Alum and student co-founder of center wins Dooley Award

JP Shortall, M.A.

June 13, 2022

The University of Notre Dame Alumni Association has announced the winners of its annual spring awards, recognizing members of the Notre Dame family for their outstanding achievements. Mary Meg McCarthy, class of 1980 and one of the students who founded the Center for Social Concerns, was honored with the Dr. Thomas A. Dooley Award.

Established in 1984, the Dr. Thomas A. Dooley Award is conferred on an alumnus or alumna, living or deceased, who has exhibited outstanding service to humankind.

McCarthy is an internationally recognized immigration law expert and the executive director of the National Immigrant Justice Center (NIJC), one of the nation’s preeminent immigrant and human rights advocacy organizations. Through its unique approach integrating advocacy, impact litigation, legal counsel, and public education, NIJC has advanced asylum protections in the courts while expanding access to counsel for detained children and adults. Under McCarthy’s leadership, NIJC has grown from a $1 million to a $10 million organization with a 100-person staff and a network of 2,100 pro bono attorneys who are essential to providing legal counsel to 11,000 low-income immigrants, refugees and asylum seekers annually.

Earlier in her career, McCarthy worked in Chile as a Holy Cross Associate to help safeguard the rights of individuals. She earned her B.B.A. from Notre Dame and her J.D. from Loyola University Chicago School of Law. Her honors have included the Justice John Paul Stevens Award from the Chicago Bar Association, the Chicago Inn of Court 2015 Don Hubert Public Service Award, the Pax Christi 2013 Teacher of Peace Award and the Damen Award from Loyola University Chicago. She is a former trustee of the Catholic Theological Union in Chicago.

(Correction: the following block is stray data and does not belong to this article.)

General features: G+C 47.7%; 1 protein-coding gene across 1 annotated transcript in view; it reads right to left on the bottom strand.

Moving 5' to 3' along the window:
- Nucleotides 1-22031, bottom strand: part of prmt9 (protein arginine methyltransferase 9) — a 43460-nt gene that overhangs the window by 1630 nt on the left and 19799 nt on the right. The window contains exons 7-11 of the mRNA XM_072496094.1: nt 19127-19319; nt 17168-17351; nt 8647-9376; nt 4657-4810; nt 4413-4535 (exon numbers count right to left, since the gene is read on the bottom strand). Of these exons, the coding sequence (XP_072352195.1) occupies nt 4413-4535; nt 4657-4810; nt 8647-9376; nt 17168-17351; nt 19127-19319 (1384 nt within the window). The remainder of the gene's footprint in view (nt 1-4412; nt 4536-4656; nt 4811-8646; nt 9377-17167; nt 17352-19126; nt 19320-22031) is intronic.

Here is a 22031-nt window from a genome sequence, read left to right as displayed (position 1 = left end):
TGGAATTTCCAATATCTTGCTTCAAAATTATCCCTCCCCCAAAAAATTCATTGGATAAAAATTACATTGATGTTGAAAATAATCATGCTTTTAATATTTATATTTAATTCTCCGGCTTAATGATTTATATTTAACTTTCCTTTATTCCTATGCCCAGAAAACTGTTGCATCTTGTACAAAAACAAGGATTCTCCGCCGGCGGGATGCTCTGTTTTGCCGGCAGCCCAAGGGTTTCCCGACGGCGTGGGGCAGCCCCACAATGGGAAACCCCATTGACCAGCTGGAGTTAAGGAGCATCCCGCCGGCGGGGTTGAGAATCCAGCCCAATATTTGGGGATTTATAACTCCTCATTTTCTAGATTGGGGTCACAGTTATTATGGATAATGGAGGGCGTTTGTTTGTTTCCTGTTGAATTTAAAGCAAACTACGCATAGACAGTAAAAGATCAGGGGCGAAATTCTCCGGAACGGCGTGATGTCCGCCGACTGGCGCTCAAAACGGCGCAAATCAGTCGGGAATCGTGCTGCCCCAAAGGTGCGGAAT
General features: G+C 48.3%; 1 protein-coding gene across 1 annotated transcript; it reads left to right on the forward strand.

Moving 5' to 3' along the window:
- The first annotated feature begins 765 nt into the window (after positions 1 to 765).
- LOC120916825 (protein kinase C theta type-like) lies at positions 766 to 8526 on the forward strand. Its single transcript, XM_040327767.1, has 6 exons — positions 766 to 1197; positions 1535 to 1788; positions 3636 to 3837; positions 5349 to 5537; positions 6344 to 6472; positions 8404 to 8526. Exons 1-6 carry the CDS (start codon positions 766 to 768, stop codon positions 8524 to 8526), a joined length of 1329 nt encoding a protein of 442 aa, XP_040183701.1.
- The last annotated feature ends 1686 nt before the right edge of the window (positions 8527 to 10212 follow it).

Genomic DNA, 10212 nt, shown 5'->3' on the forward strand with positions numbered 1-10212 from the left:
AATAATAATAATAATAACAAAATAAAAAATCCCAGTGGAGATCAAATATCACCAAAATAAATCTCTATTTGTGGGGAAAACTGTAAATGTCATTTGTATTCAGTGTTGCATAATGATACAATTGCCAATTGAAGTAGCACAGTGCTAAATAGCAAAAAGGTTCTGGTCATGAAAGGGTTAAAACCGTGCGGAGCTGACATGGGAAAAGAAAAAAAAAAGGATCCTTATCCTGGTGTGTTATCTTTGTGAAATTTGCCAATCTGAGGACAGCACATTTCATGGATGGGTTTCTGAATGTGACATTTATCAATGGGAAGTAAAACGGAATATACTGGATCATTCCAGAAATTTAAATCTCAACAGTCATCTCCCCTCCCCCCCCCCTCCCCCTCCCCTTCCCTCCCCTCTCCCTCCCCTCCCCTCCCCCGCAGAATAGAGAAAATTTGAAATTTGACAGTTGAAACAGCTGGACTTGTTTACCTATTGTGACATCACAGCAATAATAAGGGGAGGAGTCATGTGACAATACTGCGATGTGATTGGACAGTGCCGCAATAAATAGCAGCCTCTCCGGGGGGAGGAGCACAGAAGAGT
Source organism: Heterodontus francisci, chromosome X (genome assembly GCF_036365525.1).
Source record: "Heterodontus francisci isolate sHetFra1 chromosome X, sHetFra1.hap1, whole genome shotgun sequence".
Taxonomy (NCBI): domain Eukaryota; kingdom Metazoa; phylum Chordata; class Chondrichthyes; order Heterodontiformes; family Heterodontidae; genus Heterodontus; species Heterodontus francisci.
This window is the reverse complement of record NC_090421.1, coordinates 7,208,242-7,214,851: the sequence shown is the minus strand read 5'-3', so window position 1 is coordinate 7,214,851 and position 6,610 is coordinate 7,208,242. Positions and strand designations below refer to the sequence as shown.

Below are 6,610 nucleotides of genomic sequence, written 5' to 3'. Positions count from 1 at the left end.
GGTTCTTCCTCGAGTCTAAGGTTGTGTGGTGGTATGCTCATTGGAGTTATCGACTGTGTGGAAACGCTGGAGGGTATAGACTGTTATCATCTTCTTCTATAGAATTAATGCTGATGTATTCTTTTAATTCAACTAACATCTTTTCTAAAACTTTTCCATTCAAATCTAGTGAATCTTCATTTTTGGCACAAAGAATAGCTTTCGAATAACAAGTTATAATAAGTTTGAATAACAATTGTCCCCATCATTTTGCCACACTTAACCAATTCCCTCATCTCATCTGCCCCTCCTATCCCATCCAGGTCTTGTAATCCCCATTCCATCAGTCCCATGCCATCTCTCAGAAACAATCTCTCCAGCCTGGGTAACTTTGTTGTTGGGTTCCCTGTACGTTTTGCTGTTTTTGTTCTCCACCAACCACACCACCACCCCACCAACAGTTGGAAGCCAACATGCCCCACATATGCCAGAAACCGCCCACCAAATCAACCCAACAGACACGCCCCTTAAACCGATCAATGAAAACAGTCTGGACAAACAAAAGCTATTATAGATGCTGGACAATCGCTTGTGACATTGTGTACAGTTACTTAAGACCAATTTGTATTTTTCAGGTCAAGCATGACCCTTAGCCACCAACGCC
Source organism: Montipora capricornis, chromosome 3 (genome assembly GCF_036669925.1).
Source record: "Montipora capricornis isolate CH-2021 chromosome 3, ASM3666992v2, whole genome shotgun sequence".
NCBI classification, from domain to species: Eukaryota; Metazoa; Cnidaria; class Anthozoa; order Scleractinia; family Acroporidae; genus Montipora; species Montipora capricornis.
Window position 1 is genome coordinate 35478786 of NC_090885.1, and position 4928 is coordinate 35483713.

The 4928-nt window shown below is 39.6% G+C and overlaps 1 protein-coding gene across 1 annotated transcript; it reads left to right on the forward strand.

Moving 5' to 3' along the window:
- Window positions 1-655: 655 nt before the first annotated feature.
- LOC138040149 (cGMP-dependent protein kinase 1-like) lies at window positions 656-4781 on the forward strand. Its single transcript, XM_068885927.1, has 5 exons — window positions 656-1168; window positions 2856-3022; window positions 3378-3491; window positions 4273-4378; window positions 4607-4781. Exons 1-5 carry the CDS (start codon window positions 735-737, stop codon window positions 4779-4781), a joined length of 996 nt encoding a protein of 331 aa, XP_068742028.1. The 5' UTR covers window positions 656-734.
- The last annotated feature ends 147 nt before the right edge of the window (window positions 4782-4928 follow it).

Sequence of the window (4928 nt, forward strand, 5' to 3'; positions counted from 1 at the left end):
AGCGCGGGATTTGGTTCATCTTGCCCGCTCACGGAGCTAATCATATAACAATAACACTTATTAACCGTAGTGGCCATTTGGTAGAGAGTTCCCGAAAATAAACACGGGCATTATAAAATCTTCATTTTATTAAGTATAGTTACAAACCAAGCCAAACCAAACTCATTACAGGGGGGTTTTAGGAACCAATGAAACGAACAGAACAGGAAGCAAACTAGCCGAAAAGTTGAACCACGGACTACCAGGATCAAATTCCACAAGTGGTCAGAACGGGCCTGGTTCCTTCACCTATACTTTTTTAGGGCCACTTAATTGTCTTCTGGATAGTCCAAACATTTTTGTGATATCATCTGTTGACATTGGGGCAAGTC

In her remarks at the award ceremony, McCarthy emphasized the good individuals can do. “Like Dr. Dooley,” she said, “each one of us can make a difference, get out of our comfort zones, and act to respond to people in need and build a more peaceful, equitable world. In communities today, we see immigrants and refugees who fled their homes with nothing other than the clothes on their backs. They are struggling to build a life in this country. They are seeking permanent legal status, financial stability and healthcare. They are our neighbors, classmates with our children, co-workers, and friends.”

McCarthy and Stacy Hennessy were participating in a summer service project in community organizing when they gathered students in the fall of 1979 to voice the need for a place where faculty and students could work together on social challenges. In response, Rev. Don McNeill, C.S.C., and Sr. Judith Ann Beattie, C.S.C., worked with McCarthy, Hennessy, and others to develop a proposal to use the building that housed WNDU television. The building, located where Geddes Hall is now, was soon to be vacant. McCarthy presented the plan, with architectural drawings by students, to Fr. Ted Hesburgh, C.S.C., who liked the idea and helped her and Hennessy get an opportunity to present the plan to the officers of the University. The plan was approved and the group moved into the old WNDU building in 1983. 

 

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